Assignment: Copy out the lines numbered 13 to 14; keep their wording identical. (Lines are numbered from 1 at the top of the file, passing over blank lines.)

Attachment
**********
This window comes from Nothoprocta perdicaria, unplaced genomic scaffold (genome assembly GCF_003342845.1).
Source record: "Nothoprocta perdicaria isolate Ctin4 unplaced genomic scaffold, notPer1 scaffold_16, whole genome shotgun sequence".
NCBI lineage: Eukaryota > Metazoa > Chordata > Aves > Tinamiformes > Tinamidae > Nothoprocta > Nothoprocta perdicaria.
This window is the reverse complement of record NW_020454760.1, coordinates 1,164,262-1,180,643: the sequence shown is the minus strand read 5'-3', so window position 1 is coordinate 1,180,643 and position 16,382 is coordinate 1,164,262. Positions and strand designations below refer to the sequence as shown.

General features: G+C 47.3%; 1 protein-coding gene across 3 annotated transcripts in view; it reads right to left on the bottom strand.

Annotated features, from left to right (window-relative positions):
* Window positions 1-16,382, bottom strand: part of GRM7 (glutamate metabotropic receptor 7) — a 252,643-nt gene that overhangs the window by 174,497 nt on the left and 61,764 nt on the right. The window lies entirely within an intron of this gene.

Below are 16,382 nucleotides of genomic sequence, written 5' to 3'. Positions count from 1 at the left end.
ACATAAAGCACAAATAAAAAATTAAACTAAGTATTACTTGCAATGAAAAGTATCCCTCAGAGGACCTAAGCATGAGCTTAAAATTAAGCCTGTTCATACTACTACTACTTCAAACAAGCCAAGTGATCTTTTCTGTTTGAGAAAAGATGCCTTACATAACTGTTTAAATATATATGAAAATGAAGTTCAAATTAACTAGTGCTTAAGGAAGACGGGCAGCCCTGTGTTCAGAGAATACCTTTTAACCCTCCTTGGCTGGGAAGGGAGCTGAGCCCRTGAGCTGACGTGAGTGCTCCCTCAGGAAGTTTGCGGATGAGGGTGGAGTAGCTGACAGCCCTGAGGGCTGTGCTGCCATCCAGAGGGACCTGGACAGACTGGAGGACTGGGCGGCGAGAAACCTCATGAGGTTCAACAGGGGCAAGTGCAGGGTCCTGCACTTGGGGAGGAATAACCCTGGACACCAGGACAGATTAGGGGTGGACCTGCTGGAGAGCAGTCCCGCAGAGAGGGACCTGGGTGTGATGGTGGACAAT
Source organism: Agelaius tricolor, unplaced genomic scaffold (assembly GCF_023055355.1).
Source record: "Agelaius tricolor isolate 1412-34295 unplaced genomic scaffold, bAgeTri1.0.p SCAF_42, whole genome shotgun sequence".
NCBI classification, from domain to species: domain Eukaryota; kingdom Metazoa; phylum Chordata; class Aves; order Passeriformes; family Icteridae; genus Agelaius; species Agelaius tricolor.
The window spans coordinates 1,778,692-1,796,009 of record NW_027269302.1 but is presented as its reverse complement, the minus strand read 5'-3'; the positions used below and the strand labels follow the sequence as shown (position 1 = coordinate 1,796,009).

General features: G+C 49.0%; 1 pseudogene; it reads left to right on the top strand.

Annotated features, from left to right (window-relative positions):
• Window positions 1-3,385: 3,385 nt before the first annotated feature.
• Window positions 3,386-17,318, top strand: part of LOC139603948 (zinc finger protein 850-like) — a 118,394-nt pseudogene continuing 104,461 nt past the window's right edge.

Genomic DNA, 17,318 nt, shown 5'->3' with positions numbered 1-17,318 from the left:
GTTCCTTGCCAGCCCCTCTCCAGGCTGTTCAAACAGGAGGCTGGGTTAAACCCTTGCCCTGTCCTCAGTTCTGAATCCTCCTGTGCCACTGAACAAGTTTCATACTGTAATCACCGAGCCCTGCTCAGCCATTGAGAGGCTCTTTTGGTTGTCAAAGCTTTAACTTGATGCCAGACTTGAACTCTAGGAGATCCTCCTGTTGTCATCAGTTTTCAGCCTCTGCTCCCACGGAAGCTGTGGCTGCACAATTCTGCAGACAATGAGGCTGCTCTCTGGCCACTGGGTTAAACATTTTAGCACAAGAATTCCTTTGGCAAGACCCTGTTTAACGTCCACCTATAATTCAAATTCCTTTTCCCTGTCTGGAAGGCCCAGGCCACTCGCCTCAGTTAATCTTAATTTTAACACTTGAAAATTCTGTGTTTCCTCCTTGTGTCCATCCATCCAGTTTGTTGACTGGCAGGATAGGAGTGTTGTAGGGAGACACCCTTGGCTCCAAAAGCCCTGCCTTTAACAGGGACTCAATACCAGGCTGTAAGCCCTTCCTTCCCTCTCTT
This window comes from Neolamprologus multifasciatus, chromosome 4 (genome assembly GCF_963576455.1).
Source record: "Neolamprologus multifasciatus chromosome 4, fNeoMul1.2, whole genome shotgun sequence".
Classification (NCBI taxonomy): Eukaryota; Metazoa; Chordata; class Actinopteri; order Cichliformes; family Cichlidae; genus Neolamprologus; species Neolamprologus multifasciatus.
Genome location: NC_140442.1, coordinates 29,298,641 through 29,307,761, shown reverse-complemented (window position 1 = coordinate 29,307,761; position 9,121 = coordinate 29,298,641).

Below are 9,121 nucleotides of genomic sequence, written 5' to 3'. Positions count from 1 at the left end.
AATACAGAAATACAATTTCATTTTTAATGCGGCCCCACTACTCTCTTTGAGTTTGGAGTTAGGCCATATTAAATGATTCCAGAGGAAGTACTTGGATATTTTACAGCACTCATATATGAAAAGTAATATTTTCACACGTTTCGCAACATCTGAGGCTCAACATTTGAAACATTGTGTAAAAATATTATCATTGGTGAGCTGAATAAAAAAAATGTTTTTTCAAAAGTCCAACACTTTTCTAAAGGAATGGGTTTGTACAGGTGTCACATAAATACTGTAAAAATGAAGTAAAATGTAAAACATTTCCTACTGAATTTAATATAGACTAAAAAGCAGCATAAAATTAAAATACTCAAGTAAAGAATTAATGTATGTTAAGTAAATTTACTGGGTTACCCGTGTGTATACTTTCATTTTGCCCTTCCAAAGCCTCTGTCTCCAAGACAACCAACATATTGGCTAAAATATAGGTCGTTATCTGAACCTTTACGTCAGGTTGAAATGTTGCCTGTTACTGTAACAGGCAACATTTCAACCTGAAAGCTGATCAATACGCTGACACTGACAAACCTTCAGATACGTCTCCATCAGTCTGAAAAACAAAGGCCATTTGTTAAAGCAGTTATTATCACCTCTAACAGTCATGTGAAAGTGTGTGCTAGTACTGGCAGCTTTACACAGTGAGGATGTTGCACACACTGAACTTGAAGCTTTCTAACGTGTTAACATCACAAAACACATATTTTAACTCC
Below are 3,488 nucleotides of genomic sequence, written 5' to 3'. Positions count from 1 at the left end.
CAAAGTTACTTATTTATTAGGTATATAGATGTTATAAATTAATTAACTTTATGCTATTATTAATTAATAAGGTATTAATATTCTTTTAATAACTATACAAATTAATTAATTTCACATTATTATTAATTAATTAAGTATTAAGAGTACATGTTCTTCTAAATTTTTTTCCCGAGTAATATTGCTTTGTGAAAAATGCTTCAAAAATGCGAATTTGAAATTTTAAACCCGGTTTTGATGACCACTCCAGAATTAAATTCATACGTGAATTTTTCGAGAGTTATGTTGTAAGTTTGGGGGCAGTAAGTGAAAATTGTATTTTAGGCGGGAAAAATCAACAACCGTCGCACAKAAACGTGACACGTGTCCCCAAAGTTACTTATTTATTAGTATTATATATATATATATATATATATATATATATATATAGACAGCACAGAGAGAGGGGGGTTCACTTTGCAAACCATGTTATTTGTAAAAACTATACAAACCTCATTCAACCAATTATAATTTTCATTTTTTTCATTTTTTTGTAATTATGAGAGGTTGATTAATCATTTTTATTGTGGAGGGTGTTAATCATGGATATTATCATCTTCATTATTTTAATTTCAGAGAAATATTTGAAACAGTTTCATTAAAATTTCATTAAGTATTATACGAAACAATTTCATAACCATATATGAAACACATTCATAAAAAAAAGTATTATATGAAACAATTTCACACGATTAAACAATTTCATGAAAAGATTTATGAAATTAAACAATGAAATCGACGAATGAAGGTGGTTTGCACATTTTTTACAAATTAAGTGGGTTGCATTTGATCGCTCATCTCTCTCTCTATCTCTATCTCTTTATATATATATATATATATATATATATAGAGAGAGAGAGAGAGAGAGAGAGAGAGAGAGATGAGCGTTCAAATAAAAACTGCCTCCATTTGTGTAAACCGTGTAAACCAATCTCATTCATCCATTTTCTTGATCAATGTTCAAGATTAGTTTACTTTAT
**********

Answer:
The window spans coordinates 1,778,692-1,796,009 of record NW_027269302.1 but is presented as its reverse complement, the minus strand read 5'-3'; the positions used below and the strand labels follow the sequence as shown (position 1 = coordinate 1,796,009).

General features: G+C 49.0%; 1 pseudogene; it reads left to right on the top strand.